Joint Effort Educates Residents on Protecting Vital Resource
Volunteers retrieve debris from Kings Bay during Citrus County’s Save Our Waters Week.
The District’s 2011 observance of Springs Awareness Week helped more residents understand their effects on the health of springs, thanks to a joint venture with two northern counties.
The District joined Citrus and Marion counties to mark Springs Awareness Week Sept. 16–24. The week combined Citrus County’s Save Our Waters Week and Marion County’s Springs Festival to provide springs protection information to more than 2,000 residents. Events included lake and shoreline cleanups, guided hikes, boat tours, water education workshops, festivals and a springshed tour.
“We helped people understand that everyone has an impact on the health of our springs, even in their own homes,” said Virginia Sternberger, District senior communications coordinator. “Springs protection starts in our own yards, especially for those who use lawn fertilizer.”
District staff led the Springs Neighborhood Challenge event, which educated residents about rising nitrate levels in springs due to the overuse of lawn fertilizer, among other issues. The event included presentations by springs experts, hands-on activities about watershed protection, boat rides on the Withlacoochee and Rainbow rivers and a game modeled after the television game show Jeopardy that tested participants’ knowledge about local springs.
The District also helped organize the Landscape Challenge competition. Four teams of landscape industry professionals competed in a circuit of challenges testing their knowledge and skills about landscaping and fertilizing practices that help protect water quality in springs.
District Takes Home “Ruling Water Champion” Award
Left to right, Merry Mott from the Florida Nursery, Growers and Landscape Association; District Tradesworkers Roger Rutter, Kris Miller and Jeff Toth; District Senior Tradesworker Silas Rooker; and District Senior Communications Coordinator Virginia Sternberger celebrate the District’s win of the 2011 Springs Awareness Week Landscape Challenge. Teams competed against each other by demonstrating landscape management practices that will help protect water quality in springs. The competition was sponsored by the District and coordinated by the Florida Nursery, Growers and Landscape Association.
About Florida’s Springs
With more than 700 springs in the state, Florida has the largest concentration of springs in the world. Within the District, there are an estimated 150 springs that form the headwaters of several major rivers.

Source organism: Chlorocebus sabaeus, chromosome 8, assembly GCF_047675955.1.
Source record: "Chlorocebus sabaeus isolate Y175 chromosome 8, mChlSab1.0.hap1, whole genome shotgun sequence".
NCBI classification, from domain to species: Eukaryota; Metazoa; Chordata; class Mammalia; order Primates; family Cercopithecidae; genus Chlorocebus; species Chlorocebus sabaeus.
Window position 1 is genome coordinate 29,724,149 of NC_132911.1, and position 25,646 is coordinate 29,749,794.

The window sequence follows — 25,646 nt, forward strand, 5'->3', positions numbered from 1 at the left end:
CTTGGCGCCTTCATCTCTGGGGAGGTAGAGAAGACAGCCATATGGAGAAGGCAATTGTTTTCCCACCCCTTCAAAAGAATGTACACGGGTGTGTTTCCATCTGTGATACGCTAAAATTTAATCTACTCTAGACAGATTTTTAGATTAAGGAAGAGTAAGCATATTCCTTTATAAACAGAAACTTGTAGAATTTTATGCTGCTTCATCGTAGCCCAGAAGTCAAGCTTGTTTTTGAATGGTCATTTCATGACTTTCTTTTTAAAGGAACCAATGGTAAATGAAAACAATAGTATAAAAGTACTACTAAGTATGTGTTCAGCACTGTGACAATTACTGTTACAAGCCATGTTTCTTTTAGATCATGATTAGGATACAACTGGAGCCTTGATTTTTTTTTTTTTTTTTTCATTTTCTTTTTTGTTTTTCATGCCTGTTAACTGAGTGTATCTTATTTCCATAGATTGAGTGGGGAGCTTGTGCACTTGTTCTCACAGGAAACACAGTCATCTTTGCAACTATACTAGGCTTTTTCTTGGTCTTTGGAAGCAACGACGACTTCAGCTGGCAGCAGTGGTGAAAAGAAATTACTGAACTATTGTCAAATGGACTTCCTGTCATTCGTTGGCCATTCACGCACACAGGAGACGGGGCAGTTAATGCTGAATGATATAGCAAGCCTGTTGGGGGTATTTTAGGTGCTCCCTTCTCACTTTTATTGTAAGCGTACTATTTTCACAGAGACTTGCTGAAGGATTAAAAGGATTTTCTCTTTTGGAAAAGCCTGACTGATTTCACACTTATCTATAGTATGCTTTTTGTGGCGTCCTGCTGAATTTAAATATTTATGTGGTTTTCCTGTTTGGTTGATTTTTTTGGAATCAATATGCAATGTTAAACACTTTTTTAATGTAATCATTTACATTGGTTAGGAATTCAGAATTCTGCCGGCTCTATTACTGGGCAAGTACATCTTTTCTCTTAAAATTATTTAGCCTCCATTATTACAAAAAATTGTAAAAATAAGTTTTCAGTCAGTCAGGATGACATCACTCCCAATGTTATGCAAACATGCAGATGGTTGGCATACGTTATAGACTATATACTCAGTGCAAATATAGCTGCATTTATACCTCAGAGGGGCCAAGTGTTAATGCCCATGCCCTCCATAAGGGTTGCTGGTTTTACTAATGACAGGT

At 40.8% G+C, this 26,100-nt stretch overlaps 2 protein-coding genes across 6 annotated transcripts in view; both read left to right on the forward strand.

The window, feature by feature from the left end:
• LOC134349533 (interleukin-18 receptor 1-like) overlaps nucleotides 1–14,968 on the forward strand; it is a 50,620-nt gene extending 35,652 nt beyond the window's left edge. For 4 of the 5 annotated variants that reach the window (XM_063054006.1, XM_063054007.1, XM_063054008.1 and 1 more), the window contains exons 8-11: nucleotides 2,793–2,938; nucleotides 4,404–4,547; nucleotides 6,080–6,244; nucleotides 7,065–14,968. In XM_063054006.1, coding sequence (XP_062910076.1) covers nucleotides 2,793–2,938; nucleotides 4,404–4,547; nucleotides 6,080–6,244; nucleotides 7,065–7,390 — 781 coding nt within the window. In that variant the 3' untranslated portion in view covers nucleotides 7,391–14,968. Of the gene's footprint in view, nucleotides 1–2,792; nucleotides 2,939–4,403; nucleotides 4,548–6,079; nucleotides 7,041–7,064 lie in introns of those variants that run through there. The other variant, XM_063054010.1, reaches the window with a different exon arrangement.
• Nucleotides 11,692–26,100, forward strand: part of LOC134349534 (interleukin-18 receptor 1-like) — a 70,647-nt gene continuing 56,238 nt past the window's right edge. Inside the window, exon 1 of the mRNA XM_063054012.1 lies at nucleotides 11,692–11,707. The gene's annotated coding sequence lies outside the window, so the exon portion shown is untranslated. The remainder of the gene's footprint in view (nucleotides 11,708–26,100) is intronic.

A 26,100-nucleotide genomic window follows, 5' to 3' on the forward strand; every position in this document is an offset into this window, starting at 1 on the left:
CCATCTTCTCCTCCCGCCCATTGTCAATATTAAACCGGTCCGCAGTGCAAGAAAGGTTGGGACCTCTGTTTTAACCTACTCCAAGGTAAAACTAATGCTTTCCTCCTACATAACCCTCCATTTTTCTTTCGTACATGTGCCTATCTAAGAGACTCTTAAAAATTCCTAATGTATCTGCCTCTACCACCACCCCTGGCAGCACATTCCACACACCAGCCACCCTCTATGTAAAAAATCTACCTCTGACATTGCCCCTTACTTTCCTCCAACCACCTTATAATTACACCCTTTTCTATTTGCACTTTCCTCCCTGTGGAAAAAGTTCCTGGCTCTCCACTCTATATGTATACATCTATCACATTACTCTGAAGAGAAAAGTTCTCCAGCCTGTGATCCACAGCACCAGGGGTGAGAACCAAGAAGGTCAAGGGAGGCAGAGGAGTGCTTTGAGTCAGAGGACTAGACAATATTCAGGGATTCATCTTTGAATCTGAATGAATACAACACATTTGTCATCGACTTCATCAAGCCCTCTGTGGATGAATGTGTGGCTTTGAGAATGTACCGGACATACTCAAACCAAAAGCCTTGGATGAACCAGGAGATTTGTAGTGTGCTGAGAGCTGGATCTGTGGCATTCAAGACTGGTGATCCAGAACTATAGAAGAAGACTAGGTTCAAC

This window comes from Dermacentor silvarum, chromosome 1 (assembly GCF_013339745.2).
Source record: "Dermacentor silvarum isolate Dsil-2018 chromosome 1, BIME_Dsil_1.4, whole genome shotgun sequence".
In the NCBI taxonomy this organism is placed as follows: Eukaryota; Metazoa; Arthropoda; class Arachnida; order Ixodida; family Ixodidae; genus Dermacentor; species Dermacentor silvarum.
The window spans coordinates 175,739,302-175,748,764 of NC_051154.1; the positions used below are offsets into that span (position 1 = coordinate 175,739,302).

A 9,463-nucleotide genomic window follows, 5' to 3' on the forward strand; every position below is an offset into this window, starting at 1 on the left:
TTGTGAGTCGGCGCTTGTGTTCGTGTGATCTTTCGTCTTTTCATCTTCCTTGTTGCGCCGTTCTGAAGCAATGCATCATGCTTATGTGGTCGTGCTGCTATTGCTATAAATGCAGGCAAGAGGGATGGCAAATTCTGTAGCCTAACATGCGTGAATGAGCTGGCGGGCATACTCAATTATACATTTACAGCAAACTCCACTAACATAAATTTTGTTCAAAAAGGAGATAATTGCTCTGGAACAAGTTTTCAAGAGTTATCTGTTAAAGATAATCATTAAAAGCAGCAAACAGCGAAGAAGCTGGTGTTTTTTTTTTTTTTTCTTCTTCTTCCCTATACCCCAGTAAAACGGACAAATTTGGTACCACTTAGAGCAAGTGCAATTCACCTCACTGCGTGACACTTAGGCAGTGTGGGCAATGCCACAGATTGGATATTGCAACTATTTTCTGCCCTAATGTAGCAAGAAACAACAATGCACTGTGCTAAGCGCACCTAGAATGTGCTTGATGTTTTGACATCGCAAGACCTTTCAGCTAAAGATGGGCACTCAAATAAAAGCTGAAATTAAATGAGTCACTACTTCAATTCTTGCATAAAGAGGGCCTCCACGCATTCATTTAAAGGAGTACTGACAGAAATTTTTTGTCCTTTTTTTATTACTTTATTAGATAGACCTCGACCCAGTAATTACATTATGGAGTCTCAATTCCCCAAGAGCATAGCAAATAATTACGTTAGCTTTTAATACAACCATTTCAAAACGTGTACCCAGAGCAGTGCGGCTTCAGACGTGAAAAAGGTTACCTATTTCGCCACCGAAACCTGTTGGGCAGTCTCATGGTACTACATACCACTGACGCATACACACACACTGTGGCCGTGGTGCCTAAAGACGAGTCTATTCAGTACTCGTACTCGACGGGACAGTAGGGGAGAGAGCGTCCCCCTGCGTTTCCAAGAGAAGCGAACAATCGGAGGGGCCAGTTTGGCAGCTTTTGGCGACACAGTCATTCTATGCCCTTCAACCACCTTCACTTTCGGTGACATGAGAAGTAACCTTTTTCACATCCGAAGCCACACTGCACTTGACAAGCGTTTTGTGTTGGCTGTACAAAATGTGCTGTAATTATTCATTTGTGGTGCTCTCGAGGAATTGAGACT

A spring is a natural opening in the ground where water flows directly from the aquifer to the earth’s surface. The source of this fresh water is from seasonal rainfall that soaks into the ground, which is referred to as groundwater. Springs form when groundwater is under pressure and flows up through an opening called a spring vent, supplying flow to a river or other water body. A spring can occur individually or as a group of many springs.
Springs in the District are supplied from groundwater in the Upper Floridan aquifer—the same aquifer that provides the majority of the region’s drinking water. Over time, spring water quality has been threatened by impacts associated with growth and poor irrigation and fertilization practices. Therefore, it is important to learn what we can do to help protect and restore these natural treasures.
Dr. Bob Knight from the Howard T. Odum Florida Springs Institute guides a tour on the Rainbow River during Marion County’s Springs Festival.
The water quality of springs can be harmed by a variety of actions, including improper fertilization techniques, infrequent septic tank maintenance, improper disposal of garbage, and stormwater runoff.
Fertilizer: Too much fertilizer applied to landscapes seeps past the root zone of the grass, plants or trees and into the aquifer or runs off into streams, lakes or bays.
Septic Systems: Septic tanks that are not properly maintained can pollute the groundwater that ultimately emerges from springs. Septic tanks are often forgotten until there is a problem. However, long before the problem is discovered, area waters may already have been negatively affected.
Sinkholes: Many times sinkholes are directly connected to the aquifer. As a result, debris found in them can have a significant impact on the quality of the water leaving the spring.
Stormwater Runoff: Stormwater ponds, if properly maintained, can help prevent flooding and filter out pollutants before they reach water bodies. You can help improve the quality of water that enters stormwater ponds and promote a healthy environment within your community by cleaning up litter, spilled fertilizer, grass clippings, motor oil and pet waste before these materials enter storm drains and flow into water bodies. It’s also important to avoid cutting your lawn too short, which reduces its ability to capture and filter water before it enters a pond.
For more information about springs, visit WaterMatters.org/springs or order your free copy of the District’s “Understanding and Protecting Your Springs” brochure.